Bernie Sanders, the longtime Vermont senator and current presidential hopeful, has been labeled many things in his career, including a socialist, and while he has attempted to push back against that label by advocating for what he describes as democratic socialism, the term still evokes images of '70s college sit-ins, bell-bottom pants, and bongs. Although no one can know for certain what Sanders would do if he were to win the presidency, his recent comments and actions suggest he could become the most pro-pot president in history.
After delivering important political wins in Alaska and Oregon in 2014, the pro-marijuana movement is picking up steam ahead of the 2016 elections. Legal marijuana legislation could be on the ballot in 10 states in November.
California is the biggest state that could take up the issue this fall, but voters could also turn marijuana laws on their ear in other notable states including Nevada, Massachusetts, Michigan, and Florida (where medical marijuana laws will likely be on the agenda).
The chance for success in those states may be better than ever because the majority of Americans have favored the concept of marijuana legalization for three consecutive years, according to Gallup. In October, 58% of respondents to Gallup's poll said marijuana should be legal, up from just 23% in the mid '80s, and that ties for the largest percentage in favor yet.
Given growing support among average Americans, subtle support from a future commander in chief could push the ball over the goal line and usher in an era in which marijuana is made, sold, and taxed similarly to alcohol and tobacco.
Sanders' home state of Vermont could soon join the ranks of states with pro-marijuana laws on the books. The state's laws require that legal marijuana legislation goes through legislature, rather than voters, and its state government is currently considering a pro-pot bill that industry watchers think will pass.
Optimism for passage stems from the fact that medical marijuana has been allowed in Vermont for over a decade, marijuana possession decriminalization laws were passed there in 2013, and Vermont's governor and speaker of the House both voiced support for pro-marijuana laws last year.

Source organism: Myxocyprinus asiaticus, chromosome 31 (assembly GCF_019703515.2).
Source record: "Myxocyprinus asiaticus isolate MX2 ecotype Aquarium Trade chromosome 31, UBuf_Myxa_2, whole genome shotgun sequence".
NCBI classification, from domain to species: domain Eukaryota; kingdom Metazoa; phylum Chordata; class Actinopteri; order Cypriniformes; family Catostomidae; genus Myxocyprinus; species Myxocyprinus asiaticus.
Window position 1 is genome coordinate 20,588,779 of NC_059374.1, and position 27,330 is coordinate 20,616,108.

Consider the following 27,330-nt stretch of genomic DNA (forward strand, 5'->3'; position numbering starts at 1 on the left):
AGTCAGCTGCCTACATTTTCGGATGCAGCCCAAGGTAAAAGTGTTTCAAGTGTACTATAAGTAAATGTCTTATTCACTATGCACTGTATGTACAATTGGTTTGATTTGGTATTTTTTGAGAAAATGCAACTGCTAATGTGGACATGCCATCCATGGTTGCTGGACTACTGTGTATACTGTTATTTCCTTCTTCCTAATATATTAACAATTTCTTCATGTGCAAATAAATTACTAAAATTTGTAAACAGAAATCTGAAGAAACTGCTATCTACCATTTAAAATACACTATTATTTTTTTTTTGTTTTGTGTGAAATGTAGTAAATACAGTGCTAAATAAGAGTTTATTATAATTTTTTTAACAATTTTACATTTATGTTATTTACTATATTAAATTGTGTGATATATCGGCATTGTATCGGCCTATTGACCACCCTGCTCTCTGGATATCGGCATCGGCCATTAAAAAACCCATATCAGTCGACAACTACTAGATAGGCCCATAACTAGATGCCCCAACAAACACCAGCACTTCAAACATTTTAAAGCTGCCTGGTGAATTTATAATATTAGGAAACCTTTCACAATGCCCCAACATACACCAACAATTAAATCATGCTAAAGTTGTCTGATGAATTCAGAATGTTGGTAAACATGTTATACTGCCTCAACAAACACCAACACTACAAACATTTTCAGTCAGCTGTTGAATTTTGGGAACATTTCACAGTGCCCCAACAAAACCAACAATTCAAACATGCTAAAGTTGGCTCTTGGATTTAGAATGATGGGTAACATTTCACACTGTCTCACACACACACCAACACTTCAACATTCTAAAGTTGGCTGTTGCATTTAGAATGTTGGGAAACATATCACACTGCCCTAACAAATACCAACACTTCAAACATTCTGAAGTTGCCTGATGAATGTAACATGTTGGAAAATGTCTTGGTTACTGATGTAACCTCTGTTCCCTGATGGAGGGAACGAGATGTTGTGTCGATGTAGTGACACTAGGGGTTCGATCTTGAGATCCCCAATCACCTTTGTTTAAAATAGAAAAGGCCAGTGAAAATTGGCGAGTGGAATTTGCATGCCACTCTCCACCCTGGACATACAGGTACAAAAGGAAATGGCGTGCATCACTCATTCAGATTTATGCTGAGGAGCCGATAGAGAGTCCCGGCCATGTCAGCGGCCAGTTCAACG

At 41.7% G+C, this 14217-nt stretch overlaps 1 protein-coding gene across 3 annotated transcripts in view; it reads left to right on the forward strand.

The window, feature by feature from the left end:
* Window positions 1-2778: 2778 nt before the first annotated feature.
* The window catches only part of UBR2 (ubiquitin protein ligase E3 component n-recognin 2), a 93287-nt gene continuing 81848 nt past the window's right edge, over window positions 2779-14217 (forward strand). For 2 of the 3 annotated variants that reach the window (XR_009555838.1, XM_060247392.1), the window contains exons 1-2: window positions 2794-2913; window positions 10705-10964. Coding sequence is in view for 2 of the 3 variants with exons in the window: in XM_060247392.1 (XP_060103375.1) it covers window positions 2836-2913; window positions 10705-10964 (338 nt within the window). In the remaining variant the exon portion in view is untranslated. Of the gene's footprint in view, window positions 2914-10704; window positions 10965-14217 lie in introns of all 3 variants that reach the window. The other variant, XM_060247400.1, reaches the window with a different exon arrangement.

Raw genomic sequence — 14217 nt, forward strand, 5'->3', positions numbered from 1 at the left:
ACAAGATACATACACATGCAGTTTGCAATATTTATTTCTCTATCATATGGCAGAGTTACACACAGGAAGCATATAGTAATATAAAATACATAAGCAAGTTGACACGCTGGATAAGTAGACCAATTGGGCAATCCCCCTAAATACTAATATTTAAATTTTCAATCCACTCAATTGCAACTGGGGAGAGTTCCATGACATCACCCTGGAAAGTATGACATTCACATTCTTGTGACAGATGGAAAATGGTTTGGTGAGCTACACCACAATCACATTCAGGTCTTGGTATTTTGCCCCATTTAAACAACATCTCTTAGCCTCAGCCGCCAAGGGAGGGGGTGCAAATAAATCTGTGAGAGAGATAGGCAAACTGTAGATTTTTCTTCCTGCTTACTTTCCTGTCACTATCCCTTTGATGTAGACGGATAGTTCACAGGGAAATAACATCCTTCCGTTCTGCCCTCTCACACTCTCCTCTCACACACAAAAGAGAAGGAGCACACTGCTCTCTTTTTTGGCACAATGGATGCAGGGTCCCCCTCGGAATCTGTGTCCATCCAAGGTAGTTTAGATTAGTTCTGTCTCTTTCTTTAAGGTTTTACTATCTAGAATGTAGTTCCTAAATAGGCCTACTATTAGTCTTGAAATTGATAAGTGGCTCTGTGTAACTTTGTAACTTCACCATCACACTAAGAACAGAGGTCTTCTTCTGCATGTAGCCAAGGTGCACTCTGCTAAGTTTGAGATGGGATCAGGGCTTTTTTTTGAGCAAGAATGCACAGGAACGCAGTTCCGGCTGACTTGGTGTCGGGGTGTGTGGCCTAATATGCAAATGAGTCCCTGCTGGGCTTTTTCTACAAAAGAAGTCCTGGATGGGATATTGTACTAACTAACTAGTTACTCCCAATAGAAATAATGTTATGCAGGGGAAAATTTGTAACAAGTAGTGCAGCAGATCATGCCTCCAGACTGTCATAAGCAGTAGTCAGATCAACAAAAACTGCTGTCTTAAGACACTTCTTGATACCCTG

Vermont's legislature may also follow Sanders' lead.
In November, Sanders introduced legislation that would end the federal ban on marijuana, effectively removing marijuana from the DEA's list of "most dangerous" drugs that lumps marijuana in with heroin. The bill proposed by Sanders would also remove marijuana from the Controlled Substances Act, which in turn, could give states more freedom to make their own decisions on the plant.
That bill follows various pro-marijuana statements made by Sanders on the campaign trail that would seem to support more widespread marijuana legalization.
In October, Sanders said at a George Mason University gathering that "we have 2.2 million people in jail today, more than any other country. And we're spending $80 billion a year to lock people up. We need major changes in our criminal justice system -- including changes in drug laws."
Sanders offered up tacit support of legal marijuana at the first Democratic presidential debate, too. In that debate, when he was asked if he would vote in favor of proposed recreational marijuana in Nevada, he responded "yes,"
As legal marijuana spreads to more states and time goes by, it's becoming increasingly difficult to argue against the potential benefit of taxing cannabis.
For example, Colorado legalized marijuana in 2012 and the state levies a 10% marijuana special tax, 15% excise tax, and a 2.9% sales tax on it. The state also charges a variety of fees and combined, state revenue from taxes and fees grew 64% year over year in December to $12.2 million.
In Oregon, legal sales of marijuana began last fall and applications for retail dispensaries are being filed this year with the goal of retail stores replacing medical marijuana dispensaries as the source of recreational marijuana by 2017. Beginning this year, Oregonians will pay a 25% sales tax on recreational marijuana and prior to marijuana legalization, estimates pegged the annual contribution to the state from marijuana taxes at north of $40 million.
The influential Marijuana Policy Project (MPP) gives Sanders an "A" rating for his policy stance on marijuana, and his comments and actions suggest that if elected, he could prove to be a big supporter of the pro-marijuana movement. If so, it wouldn't be surprising if a Sanders win leads to even more states taking up pro-marijuana legislation in 2018.